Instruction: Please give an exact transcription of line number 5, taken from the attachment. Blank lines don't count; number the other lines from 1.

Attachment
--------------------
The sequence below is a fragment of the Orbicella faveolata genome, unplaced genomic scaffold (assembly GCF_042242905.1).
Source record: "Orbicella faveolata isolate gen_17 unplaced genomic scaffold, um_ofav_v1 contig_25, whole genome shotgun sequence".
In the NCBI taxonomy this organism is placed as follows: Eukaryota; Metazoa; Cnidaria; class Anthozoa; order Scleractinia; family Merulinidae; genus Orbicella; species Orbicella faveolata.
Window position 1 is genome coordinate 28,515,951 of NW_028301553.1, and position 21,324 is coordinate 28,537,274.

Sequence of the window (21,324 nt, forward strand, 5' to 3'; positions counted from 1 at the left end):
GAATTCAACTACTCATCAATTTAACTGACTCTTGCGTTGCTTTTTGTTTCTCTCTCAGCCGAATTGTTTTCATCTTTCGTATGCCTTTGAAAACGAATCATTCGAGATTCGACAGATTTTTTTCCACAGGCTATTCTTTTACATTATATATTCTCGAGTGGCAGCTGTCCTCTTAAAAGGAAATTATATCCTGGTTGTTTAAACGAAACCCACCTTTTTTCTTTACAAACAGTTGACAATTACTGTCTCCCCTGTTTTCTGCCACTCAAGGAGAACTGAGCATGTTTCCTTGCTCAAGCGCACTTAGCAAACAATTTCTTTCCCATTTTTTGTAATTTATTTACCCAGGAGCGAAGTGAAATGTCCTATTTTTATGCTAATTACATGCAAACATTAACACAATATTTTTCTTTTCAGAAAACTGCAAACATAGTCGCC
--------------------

Sequence of the window (21,324 nt, forward strand, 5' to 3'; positions counted from 1 at the left end):